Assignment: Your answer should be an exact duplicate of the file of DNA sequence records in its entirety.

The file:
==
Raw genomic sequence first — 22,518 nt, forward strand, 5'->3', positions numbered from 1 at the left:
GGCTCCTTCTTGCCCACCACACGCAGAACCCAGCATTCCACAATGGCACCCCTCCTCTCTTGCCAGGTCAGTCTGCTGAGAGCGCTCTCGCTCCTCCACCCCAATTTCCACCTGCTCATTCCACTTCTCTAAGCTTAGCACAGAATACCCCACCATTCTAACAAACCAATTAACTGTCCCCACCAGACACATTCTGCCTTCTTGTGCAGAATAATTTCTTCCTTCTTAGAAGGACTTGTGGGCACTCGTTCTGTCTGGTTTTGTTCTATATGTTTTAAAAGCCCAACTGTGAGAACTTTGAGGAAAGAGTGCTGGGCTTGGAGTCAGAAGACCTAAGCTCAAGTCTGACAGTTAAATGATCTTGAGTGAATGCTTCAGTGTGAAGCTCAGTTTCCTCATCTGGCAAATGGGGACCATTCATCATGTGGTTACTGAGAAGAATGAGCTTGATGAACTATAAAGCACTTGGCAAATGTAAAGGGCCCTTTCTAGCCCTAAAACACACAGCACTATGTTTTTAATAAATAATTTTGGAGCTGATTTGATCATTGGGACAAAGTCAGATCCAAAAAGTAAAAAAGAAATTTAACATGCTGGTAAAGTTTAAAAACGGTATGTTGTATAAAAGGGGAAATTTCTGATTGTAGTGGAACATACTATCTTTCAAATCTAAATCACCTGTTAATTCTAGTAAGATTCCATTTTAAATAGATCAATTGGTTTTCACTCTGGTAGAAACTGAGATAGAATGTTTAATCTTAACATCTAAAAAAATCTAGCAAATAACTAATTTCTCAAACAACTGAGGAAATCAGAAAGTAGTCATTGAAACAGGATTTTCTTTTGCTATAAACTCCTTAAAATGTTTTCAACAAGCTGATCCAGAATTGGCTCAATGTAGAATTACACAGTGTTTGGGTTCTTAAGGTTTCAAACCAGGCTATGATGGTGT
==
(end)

Raw genomic sequence first — 22,518 nt, forward strand, 5'->3', positions numbered from 1 at the left:
GGCTCCTTCTTGCCCACCACACGCAGAACCCAGCATTCCACAATGGCACCCCTCCTCTCTTGCCAGGTCAGTCTGCTGAGAGCGCTCTCGCTCCTCCACCCCAATTTCCACCTGCTCATTCCACTTCTCTAAGCTTAGCACAGAATACCCCACCATTCTAACAAACCAATTAACTGTCCCCACCAGACACATTCTGCCTTCTTGTGCAGAATAATTTCTTCCTTCTTAGAAGGACTTGTGGGCACTCGTTCTGTCTGGTTTTGTTCTATATGTTTTAAAAGCCCAACTGTGAGAACTTTGAGGAAAGAGTGCTGGGCTTGGAGTCAGAAGACCTAAGCTCAAGTCTGACAGTTAAATGATCTTGAGTGAATGCTTCAGTGTGAAGCTCAGTTTCCTCATCTGGCAAATGGGGACCATTCATCATGTGGTTACTGAGAAGAATGAGCTTGATGAACTATAAAGCACTTGGCAAATGTAAAGGGCCCTTTCTAGCCCTAAAACACACAGCACTATGTTTTTAATAAATAATTTTGGAGCTGATTTGATCATTGGGACAAAGTCAGATCCAAAAAGTAAAAAAGAAATTTAACATGCTGGTAAAGTTTAAAAACGGTATGTTGTATAAAAGGGGAAATTTCTGATTGTAGTGGAACATACTATCTTTCAAATCTAAATCACCTGTTAATTCTAGTAAGATTCCATTTTAAATAGATCAATTGGTTTTCACTCTGGTAGAAACTGAGATAGAATGTTTAATCTTAACATCTAAAAAAATCTAGCAAATAACTAATTTCTCAAACAACTGAGGAAATCAGAAAGTAGTCATTGAAACAGGATTTTCTTTTGCTATAAACTCCTTAAAATGTTTTCAACAAGCTGATCCAGAATTGGCTCAATGTAGAATTACACAGTGTTTGGGTTCTTAAGGTTTCAAACCAGGCTATGATGGTGT